In the age of Trump, Americans are becoming ever more divided.
Politicians on both sides of the aisle have contributed to the growing sense of discord by targeting specific ethnic or racial groups, but they probably aren’t to blame for the larger and growing partisanship based on political identity that is tearing communities apart.
In 2016, before the election of Donald Trump, the Pew Research Center found that animosity toward those in the opposing political party had reached its highest level in almost 25 years and that for the for the first time in the study’s history, the majority of both Democrats and Republicans say they view the opposing party “very unfavorably.”
Three years later, things have only gotten worse.
The question is why.
We can’t lay this all at the feet of divisive politicians.
New analysis from The Atlantic suggests we should point our fingers back at ourselves.
Working with several polling and analytics firms, The Atlantic created a ranking of U.S. counties based on partisan prejudice and found that geography (in a general sense) played some role in political animosity, specifically that political intolerance is often concentrated in urban areas.
But the most politically intolerant Americans (who tend to be urbanites) also tend to be whiter, more highly educated, older, and more partisan themselves. Higher education seems to be a key factor in partisanship, since people who attend graduate school appear to experience the least amount of political disagreement and therefore have less exposure and respect for anyone with conflicting ideas.
When it comes to minorities, The Atlantic’s investigation confirms the somewhat counter-intuitive finding of other studies — that nonwhite people tend to be more open to opposing viewpoints because they routinely encounter political disagreement and have more diverse social networks that introduce them to a variety of opinions and more importantly, help them to associate ideas they disagree with, with people they like.
Based on those broad findings, I was curious how Tarrant County ranked.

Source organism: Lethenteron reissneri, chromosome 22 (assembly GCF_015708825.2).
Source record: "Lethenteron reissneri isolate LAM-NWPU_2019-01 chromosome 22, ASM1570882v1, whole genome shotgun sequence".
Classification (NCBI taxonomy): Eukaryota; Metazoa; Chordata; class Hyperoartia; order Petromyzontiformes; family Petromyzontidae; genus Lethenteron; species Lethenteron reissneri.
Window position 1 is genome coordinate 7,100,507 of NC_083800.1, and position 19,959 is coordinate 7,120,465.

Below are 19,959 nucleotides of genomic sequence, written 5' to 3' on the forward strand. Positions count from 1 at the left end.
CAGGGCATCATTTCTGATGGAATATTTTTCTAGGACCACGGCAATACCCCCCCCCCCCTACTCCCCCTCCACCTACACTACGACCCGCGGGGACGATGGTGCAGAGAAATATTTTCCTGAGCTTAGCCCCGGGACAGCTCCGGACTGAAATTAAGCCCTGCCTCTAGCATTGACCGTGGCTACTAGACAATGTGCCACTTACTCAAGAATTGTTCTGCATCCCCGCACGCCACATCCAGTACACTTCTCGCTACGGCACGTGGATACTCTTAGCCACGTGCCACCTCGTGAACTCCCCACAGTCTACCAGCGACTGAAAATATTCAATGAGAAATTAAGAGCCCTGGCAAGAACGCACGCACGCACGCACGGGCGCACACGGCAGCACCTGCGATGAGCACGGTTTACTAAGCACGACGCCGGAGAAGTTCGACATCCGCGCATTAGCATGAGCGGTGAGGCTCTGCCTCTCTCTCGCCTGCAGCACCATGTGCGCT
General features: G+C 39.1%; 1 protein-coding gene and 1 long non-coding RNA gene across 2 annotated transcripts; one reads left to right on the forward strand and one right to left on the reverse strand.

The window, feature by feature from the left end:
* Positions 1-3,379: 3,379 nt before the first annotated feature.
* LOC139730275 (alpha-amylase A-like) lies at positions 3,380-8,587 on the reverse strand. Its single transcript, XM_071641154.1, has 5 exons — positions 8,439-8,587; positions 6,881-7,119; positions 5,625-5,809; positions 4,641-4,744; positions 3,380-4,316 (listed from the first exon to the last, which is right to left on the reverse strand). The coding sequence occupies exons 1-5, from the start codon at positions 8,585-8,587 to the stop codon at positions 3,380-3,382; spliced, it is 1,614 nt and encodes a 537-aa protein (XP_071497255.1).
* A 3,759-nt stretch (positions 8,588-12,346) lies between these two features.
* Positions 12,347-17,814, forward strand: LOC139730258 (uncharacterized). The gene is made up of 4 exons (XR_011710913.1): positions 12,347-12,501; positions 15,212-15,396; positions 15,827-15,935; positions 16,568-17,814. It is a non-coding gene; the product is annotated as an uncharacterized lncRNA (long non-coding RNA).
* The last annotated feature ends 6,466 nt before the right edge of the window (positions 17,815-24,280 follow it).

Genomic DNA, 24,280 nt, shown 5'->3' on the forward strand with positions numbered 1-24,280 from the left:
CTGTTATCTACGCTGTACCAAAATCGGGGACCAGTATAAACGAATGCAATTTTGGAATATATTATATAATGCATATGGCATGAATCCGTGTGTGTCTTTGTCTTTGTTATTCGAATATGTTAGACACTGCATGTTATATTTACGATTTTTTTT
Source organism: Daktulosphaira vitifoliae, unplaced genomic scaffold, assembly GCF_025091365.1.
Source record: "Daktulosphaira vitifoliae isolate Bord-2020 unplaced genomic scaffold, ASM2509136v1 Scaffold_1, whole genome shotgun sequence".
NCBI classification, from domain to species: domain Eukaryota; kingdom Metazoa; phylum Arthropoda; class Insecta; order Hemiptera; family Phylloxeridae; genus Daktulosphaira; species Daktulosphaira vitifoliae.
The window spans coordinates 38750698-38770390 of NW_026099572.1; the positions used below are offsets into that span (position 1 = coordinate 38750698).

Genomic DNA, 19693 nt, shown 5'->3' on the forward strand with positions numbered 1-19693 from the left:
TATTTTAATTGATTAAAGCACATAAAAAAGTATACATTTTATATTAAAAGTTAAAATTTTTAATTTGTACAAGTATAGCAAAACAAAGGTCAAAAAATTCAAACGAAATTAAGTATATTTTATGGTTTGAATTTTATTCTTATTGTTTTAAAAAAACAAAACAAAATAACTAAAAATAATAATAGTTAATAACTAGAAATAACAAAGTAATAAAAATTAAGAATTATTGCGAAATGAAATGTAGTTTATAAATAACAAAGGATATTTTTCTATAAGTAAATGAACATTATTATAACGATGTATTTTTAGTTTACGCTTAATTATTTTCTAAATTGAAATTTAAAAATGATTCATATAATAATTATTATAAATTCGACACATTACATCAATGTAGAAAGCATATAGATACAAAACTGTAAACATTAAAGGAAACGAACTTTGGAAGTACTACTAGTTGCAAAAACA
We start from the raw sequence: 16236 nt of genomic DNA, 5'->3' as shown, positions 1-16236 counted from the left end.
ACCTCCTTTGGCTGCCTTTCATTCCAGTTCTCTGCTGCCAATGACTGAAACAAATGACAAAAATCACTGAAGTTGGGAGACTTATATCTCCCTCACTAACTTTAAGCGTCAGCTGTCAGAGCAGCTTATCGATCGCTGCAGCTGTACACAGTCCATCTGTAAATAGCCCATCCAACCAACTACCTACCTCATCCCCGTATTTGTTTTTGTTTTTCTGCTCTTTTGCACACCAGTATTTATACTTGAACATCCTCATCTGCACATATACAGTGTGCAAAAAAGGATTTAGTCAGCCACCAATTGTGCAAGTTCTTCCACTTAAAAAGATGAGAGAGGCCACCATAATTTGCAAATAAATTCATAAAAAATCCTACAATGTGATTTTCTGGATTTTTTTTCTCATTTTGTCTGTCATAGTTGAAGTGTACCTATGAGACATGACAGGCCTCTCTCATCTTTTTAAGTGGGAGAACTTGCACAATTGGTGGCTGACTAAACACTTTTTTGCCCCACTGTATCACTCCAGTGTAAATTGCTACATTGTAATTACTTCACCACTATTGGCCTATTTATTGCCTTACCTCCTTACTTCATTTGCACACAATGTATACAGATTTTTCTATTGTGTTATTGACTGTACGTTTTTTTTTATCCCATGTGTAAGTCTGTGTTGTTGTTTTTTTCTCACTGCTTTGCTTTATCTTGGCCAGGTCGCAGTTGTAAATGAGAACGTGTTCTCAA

Given its racial and ethnic diversity (17 percent African American and almost 30 percent Hispanic), its mix of urbanites and rural dwellers, its education level (fewer than a third hold a bachelor’s degree or higher) and its changing political dynamic, I figured it would be a place of relative tolerance.
Turns out it’s not.
According to The Atlantic’s analysis, Tarrant County is in the 96th percentile, which means that only four out of every 100 counties are more prejudiced against political opponents. That’s bad.
The Atlantic’s heat map shows that political animosity is particularly intense among Tarrant County Democrats, who are considerably more prejudiced against Republicans than Democrats elsewhere. (Republicans in Tarrant County are rated only “somewhat” more prejudiced against Democrats.)
But members of the Tarrant GOP shouldn’t see that as a sign of virtue. None of this is worth bragging about.
Overall, Texas appears to have a mix of highly partisan and highly tolerant counties, which signals it’s politically healthier than say, Florida, which is a bastion of intolerance according to The Atlantic study. But that’s cold comfort after reading just how partisan our hometown community is perceived to be.
Partisan prejudice certainly involves more than geography and is complex, especially in an age where “identity” is increasingly important and identity politics are the weapon of choice for many.
But one prescription, as I’ve written before, may be fairly simple: Get to know your neighbors and others in your community, especially when they think differently than you.
Engage with people with whom you think you might disagree, because you probably share more common ground than you think. Don’t assume the worst about people who vote for the other party.
Partisan animosity should be something we can address— especially in a place as diverse as Tarrant County.